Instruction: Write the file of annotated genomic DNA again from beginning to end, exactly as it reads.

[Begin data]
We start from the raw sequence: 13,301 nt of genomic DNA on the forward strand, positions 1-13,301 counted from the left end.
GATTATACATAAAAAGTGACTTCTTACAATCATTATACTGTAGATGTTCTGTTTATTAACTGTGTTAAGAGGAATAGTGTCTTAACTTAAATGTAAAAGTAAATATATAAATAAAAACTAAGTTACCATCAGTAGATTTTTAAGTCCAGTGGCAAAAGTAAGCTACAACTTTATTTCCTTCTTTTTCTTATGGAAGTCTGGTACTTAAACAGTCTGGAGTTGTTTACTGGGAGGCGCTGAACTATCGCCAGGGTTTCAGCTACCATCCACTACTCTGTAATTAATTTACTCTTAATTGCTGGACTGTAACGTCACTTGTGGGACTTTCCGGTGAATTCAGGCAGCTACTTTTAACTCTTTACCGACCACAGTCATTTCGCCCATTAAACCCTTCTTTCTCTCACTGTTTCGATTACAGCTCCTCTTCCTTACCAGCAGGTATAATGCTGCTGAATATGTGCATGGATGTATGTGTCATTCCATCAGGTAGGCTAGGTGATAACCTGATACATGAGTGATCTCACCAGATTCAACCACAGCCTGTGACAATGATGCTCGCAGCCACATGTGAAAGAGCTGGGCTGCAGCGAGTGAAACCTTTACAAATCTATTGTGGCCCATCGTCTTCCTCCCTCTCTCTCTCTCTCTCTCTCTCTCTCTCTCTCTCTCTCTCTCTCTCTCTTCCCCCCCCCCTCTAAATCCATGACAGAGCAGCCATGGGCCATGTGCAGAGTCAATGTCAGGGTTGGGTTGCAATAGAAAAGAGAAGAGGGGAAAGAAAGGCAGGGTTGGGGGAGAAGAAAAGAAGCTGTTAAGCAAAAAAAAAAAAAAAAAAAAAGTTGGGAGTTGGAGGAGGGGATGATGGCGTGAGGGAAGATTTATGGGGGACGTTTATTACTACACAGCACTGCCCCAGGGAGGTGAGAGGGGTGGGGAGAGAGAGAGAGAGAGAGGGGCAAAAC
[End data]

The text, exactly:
We start from the raw sequence: 13,301 nt of genomic DNA on the forward strand, positions 1-13,301 counted from the left end.
GATTATACATAAAAAGTGACTTCTTACAATCATTATACTGTAGATGTTCTGTTTATTAACTGTGTTAAGAGGAATAGTGTCTTAACTTAAATGTAAAAGTAAATATATAAATAAAAACTAAGTTACCATCAGTAGATTTTTAAGTCCAGTGGCAAAAGTAAGCTACAACTTTATTTCCTTCTTTTTCTTATGGAAGTCTGGTACTTAAACAGTCTGGAGTTGTTTACTGGGAGGCGCTGAACTATCGCCAGGGTTTCAGCTACCATCCACTACTCTGTAATTAATTTACTCTTAATTGCTGGACTGTAACGTCACTTGTGGGACTTTCCGGTGAATTCAGGCAGCTACTTTTAACTCTTTACCGACCACAGTCATTTCGCCCATTAAACCCTTCTTTCTCTCACTGTTTCGATTACAGCTCCTCTTCCTTACCAGCAGGTATAATGCTGCTGAATATGTGCATGGATGTATGTGTCATTCCATCAGGTAGGCTAGGTGATAACCTGATACATGAGTGATCTCACCAGATTCAACCACAGCCTGTGACAATGATGCTCGCAGCCACATGTGAAAGAGCTGGGCTGCAGCGAGTGAAACCTTTACAAATCTATTGTGGCCCATCGTCTTCCTCCCTCTCTCTCTCTCTCTCTCTCTCTCTCTCTCTCTCTCTCTCTCTCTCTCTTCCCCCCCCCCTCTAAATCCATGACAGAGCAGCCATGGGCCATGTGCAGAGTCAATGTCAGGGTTGGGTTGCAATAGAAAAGAGAAGAGGGGAAAGAAAGGCAGGGTTGGGGGAGAAGAAAAGAAGCTGTTAAGCAAAAAAAAAAAAAAAAAAAAAGTTGGGAGTTGGAGGAGGGGATGATGGCGTGAGGGAAGATTTATGGGGGACGTTTATTACTACACAGCACTGCCCCAGGGAGGTGAGAGGGGTGGGGAGAGAGAGAGAGAGAGAGGGGCAAAAC